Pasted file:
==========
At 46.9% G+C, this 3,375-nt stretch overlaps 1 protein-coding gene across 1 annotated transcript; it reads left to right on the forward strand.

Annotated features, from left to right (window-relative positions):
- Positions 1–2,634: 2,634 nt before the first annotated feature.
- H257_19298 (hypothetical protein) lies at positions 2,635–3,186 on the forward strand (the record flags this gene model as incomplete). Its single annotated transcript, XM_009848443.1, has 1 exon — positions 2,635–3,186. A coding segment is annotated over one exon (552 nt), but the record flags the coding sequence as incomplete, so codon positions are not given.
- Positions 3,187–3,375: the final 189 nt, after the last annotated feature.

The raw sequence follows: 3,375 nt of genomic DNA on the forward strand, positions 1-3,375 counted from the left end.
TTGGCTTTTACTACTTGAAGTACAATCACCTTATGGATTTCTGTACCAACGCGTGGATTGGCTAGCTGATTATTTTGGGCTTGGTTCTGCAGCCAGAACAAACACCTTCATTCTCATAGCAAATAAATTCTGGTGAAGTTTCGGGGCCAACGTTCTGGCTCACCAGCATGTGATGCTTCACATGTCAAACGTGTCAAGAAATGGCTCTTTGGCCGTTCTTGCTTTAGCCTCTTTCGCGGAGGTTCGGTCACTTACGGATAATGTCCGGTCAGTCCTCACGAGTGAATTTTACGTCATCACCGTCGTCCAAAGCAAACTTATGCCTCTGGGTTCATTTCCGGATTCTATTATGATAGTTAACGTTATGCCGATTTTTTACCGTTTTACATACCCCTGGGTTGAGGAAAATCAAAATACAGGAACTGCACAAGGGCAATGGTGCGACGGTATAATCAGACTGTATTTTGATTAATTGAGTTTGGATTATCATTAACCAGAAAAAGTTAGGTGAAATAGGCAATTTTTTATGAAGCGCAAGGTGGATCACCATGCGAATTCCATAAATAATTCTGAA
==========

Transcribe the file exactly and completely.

At 46.9% G+C, this 3,375-nt stretch overlaps 1 protein-coding gene across 1 annotated transcript; it reads left to right on the forward strand.

Annotated features, from left to right (window-relative positions):
- Positions 1–2,634: 2,634 nt before the first annotated feature.
- H257_19298 (hypothetical protein) lies at positions 2,635–3,186 on the forward strand (the record flags this gene model as incomplete). Its single annotated transcript, XM_009848443.1, has 1 exon — positions 2,635–3,186. A coding segment is annotated over one exon (552 nt), but the record flags the coding sequence as incomplete, so codon positions are not given.
- Positions 3,187–3,375: the final 189 nt, after the last annotated feature.

The raw sequence follows: 3,375 nt of genomic DNA on the forward strand, positions 1-3,375 counted from the left end.
TTGGCTTTTACTACTTGAAGTACAATCACCTTATGGATTTCTGTACCAACGCGTGGATTGGCTAGCTGATTATTTTGGGCTTGGTTCTGCAGCCAGAACAAACACCTTCATTCTCATAGCAAATAAATTCTGGTGAAGTTTCGGGGCCAACGTTCTGGCTCACCAGCATGTGATGCTTCACATGTCAAACGTGTCAAGAAATGGCTCTTTGGCCGTTCTTGCTTTAGCCTCTTTCGCGGAGGTTCGGTCACTTACGGATAATGTCCGGTCAGTCCTCACGAGTGAATTTTACGTCATCACCGTCGTCCAAAGCAAACTTATGCCTCTGGGTTCATTTCCGGATTCTATTATGATAGTTAACGTTATGCCGATTTTTTACCGTTTTACATACCCCTGGGTTGAGGAAAATCAAAATACAGGAACTGCACAAGGGCAATGGTGCGACGGTATAATCAGACTGTATTTTGATTAATTGAGTTTGGATTATCATTAACCAGAAAAAGTTAGGTGAAATAGGCAATTTTTTATGAAGCGCAAGGTGGATCACCATGCGAATTCCATAAATAATTCTGAA